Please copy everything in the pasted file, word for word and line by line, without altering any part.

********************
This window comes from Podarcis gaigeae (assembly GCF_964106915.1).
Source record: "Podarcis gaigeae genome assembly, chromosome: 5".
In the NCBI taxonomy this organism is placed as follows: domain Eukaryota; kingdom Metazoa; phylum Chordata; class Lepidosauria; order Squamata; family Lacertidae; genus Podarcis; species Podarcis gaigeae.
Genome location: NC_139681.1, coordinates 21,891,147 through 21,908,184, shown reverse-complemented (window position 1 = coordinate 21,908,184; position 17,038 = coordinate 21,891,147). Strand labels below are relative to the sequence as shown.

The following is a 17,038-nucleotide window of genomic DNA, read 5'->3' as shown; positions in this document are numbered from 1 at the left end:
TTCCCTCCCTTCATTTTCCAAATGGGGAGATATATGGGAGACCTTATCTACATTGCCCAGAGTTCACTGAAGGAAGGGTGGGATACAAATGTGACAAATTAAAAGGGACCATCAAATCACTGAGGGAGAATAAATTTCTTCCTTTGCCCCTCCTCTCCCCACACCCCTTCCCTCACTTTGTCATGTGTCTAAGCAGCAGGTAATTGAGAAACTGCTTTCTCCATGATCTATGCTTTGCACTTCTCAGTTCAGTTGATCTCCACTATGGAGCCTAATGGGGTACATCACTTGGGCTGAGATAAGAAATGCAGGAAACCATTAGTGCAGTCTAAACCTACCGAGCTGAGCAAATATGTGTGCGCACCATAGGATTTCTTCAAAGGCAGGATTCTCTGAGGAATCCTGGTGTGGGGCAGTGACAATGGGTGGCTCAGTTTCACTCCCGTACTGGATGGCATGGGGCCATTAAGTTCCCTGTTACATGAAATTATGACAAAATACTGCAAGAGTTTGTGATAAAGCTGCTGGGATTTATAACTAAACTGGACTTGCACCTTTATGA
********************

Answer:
This window comes from Podarcis gaigeae (assembly GCF_964106915.1).
Source record: "Podarcis gaigeae genome assembly, chromosome: 5".
In the NCBI taxonomy this organism is placed as follows: domain Eukaryota; kingdom Metazoa; phylum Chordata; class Lepidosauria; order Squamata; family Lacertidae; genus Podarcis; species Podarcis gaigeae.
Genome location: NC_139681.1, coordinates 21,891,147 through 21,908,184, shown reverse-complemented (window position 1 = coordinate 21,908,184; position 17,038 = coordinate 21,891,147). Strand labels below are relative to the sequence as shown.

The following is a 17,038-nucleotide window of genomic DNA, read 5'->3' as shown; positions in this document are numbered from 1 at the left end:
TTCCCTCCCTTCATTTTCCAAATGGGGAGATATATGGGAGACCTTATCTACATTGCCCAGAGTTCACTGAAGGAAGGGTGGGATACAAATGTGACAAATTAAAAGGGACCATCAAATCACTGAGGGAGAATAAATTTCTTCCTTTGCCCCTCCTCTCCCCACACCCCTTCCCTCACTTTGTCATGTGTCTAAGCAGCAGGTAATTGAGAAACTGCTTTCTCCATGATCTATGCTTTGCACTTCTCAGTTCAGTTGATCTCCACTATGGAGCCTAATGGGGTACATCACTTGGGCTGAGATAAGAAATGCAGGAAACCATTAGTGCAGTCTAAACCTACCGAGCTGAGCAAATATGTGTGCGCACCATAGGATTTCTTCAAAGGCAGGATTCTCTGAGGAATCCTGGTGTGGGGCAGTGACAATGGGTGGCTCAGTTTCACTCCCGTACTGGATGGCATGGGGCCATTAAGTTCCCTGTTACATGAAATTATGACAAAATACTGCAAGAGTTTGTGATAAAGCTGCTGGGATTTATAACTAAACTGGACTTGCACCTTTATGA